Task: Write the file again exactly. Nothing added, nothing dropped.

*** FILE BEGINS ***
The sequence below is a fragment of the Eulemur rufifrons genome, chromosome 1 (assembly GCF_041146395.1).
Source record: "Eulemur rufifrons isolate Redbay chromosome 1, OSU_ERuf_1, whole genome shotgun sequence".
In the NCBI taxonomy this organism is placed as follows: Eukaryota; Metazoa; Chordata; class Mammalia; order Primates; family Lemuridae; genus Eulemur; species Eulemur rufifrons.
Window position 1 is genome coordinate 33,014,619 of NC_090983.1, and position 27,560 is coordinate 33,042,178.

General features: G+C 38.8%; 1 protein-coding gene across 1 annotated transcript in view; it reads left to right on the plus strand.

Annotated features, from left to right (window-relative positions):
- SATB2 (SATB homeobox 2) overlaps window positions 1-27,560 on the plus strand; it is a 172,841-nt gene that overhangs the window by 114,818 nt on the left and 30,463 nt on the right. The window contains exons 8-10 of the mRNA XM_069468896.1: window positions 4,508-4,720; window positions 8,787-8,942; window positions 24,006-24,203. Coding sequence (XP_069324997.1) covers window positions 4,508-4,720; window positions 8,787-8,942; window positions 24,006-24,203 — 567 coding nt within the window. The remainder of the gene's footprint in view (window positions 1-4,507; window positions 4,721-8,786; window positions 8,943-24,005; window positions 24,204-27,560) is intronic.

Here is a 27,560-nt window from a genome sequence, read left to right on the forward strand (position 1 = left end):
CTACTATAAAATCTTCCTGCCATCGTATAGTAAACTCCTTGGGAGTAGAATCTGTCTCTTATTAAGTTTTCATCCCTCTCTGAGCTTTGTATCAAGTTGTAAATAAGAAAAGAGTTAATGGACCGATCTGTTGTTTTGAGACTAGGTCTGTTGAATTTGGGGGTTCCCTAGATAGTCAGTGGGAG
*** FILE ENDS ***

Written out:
The sequence below is a fragment of the Eulemur rufifrons genome, chromosome 1 (assembly GCF_041146395.1).
Source record: "Eulemur rufifrons isolate Redbay chromosome 1, OSU_ERuf_1, whole genome shotgun sequence".
In the NCBI taxonomy this organism is placed as follows: Eukaryota; Metazoa; Chordata; class Mammalia; order Primates; family Lemuridae; genus Eulemur; species Eulemur rufifrons.
Window position 1 is genome coordinate 33,014,619 of NC_090983.1, and position 27,560 is coordinate 33,042,178.

General features: G+C 38.8%; 1 protein-coding gene across 1 annotated transcript in view; it reads left to right on the plus strand.

Annotated features, from left to right (window-relative positions):
- SATB2 (SATB homeobox 2) overlaps window positions 1-27,560 on the plus strand; it is a 172,841-nt gene that overhangs the window by 114,818 nt on the left and 30,463 nt on the right. The window contains exons 8-10 of the mRNA XM_069468896.1: window positions 4,508-4,720; window positions 8,787-8,942; window positions 24,006-24,203. Coding sequence (XP_069324997.1) covers window positions 4,508-4,720; window positions 8,787-8,942; window positions 24,006-24,203 — 567 coding nt within the window. The remainder of the gene's footprint in view (window positions 1-4,507; window positions 4,721-8,786; window positions 8,943-24,005; window positions 24,204-27,560) is intronic.

Here is a 27,560-nt window from a genome sequence, read left to right on the forward strand (position 1 = left end):
CTACTATAAAATCTTCCTGCCATCGTATAGTAAACTCCTTGGGAGTAGAATCTGTCTCTTATTAAGTTTTCATCCCTCTCTGAGCTTTGTATCAAGTTGTAAATAAGAAAAGAGTTAATGGACCGATCTGTTGTTTTGAGACTAGGTCTGTTGAATTTGGGGGTTCCCTAGATAGTCAGTGGGAG